Joshua A. Udall, Iowa State University
Jordan M. Swanson, Iowa State University
Karl Haller, University of Arizona
Ryan A. Rapp, Iowa State University
Michael Edward Sparks, Iowa State University
Jamie Hatfield, University of Arizona
Yeisoo Yu, University of Arizona
Yingru Wu, CSIRO Plant Industry
Catriona Dowd, CSIRO Plant Industry
Aladdin B. Arpat, University of California - Davis
Brad A. Sickler, University of California - Davis
Thea A. Wilkins, University of California - Davis
Yin Ying Guo, Shanghai Institutes for Biological Sciences
Xiao Ya Chen, Shanghai Institutes for Biological Sciences
Jodi Scheffler, United States Department of Agriculture
Earl Taliercio, United States Department of Agriculture
Ricky Turley, United States Department of Agriculture
Helen McFadden, CSIRO Plant Industry
Paxton Payton, United States Department of Agriculture
Natalya Klueva, Texas Tech University
Randell Allen, Texas Tech University
Deshui Zhang, North Carolina State University
Candace Haigler, North Carolina State University
Curtis Wilkerson, Michigan State University
Jinfeng Suo, Institute of Genetics and Developmental Biology
Stefan R. Schulze, University of Georgia
Margaret L. Pierce, Oklahoma State University
Margaret Essenberg, Oklahoma State University
HyeRan Kim, University of Arizona
Danny J. Llewellyn, CSIRO Plant Industry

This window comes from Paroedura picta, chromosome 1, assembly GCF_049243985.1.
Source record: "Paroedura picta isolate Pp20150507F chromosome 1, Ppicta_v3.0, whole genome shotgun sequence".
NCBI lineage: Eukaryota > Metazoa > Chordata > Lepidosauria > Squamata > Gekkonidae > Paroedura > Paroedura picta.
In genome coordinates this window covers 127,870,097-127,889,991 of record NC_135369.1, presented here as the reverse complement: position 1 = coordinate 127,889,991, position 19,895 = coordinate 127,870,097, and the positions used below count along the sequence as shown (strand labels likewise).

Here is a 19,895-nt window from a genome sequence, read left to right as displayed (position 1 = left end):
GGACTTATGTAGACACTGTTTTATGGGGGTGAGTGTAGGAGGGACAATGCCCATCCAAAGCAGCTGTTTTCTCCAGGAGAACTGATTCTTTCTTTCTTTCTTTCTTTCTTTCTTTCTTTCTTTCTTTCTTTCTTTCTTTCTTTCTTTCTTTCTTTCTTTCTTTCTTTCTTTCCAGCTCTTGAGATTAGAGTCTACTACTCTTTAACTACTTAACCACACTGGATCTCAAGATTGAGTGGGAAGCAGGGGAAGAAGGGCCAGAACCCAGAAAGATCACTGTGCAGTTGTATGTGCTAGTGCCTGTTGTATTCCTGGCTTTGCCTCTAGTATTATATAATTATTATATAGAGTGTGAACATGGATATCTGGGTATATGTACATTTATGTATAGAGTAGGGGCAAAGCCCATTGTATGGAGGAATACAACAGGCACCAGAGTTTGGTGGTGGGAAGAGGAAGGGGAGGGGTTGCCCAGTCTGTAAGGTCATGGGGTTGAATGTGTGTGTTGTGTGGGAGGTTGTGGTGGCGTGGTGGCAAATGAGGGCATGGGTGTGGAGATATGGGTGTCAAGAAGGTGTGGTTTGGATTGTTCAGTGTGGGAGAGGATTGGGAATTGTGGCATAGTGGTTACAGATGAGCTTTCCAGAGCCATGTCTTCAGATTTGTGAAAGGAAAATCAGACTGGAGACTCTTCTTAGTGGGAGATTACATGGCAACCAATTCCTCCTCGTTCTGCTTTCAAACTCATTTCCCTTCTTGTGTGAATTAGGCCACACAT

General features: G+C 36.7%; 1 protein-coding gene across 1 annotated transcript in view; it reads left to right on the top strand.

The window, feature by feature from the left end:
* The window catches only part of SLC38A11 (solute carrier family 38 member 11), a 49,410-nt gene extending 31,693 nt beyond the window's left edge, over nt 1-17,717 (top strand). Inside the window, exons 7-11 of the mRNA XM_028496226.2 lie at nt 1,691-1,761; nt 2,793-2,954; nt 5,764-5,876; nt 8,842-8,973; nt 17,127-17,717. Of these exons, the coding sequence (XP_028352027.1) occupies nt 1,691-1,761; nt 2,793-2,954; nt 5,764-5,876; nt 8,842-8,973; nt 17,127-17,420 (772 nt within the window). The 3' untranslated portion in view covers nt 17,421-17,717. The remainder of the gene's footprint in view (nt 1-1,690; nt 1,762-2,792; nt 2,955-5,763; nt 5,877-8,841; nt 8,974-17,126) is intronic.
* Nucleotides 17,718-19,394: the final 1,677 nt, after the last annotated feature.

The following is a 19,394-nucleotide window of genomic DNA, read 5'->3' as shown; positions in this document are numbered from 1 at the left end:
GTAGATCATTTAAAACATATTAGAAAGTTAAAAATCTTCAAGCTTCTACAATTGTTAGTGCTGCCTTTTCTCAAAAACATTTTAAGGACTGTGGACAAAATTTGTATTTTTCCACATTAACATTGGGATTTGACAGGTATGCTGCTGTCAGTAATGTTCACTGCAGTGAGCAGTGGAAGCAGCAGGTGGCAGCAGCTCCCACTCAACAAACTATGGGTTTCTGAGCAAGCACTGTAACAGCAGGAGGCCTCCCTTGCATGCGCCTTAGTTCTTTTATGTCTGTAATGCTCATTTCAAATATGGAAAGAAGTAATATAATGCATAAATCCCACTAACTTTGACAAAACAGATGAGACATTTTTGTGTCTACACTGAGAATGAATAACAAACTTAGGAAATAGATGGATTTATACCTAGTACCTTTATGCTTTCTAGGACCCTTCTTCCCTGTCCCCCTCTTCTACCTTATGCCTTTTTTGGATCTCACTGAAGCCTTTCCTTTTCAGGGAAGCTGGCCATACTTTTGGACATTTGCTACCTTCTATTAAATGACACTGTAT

Elizabeth S. Dennis, CSIRO Plant Industry
Rod Wing, University of Arizona
Andrew H. Paterson, University of Georgia
Cari Soderlund, University of Arizona
Jonathan F. Wendel, Iowa State UniversityFollow

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Approximately 185,000 Gossypium EST sequences comprising >94,800,000 nucleotides were amassed from 30 cDNA libraries constructed from a variety of tissues and organs under a range of conditions, including drought stress and pathogen challenges. These libraries were derived from allopolyploid cotton (Gossypium hirsutum; AT and DT genomes) as well as its two diploid progenitors,Gossypium arboreum (A genome) and Gossypium raimondii (D genome). ESTs were assembled using the Program for Assembling and Viewing ESTs (PAVE), resulting in 22,030 contigs and 29,077 singletons (51,107 unigenes). Further comparisons among the singletons and contigs led to recognition of 33,665 exemplar sequences that represent a nonredundant set of putative Gossypium genes containing partial or full-length coding regions and usually one or two UTRs. The assembly, along with their UniProt BLASTX hits, GO annotation, and Pfam analysis results, are freely accessible as a public resource for cotton genomics. Because ESTs from diploid and allotetraploid Gossypium were combined in a single assembly, we were in many cases able to bioinformatically distinguish duplicated genes in allotetraploid cotton and assign them to either the A or D genome. The assembly and associated information provide a framework for future investigation of cotton functional and evolutionary genomics.


This article is from Genome Research 16 (2006): 441, doi:10.1101/gr.4602906.


Works produced by employees of the U.S. Government as part of their official duties are not copyrighted within the U.S. The content of this document is not copyrighted.



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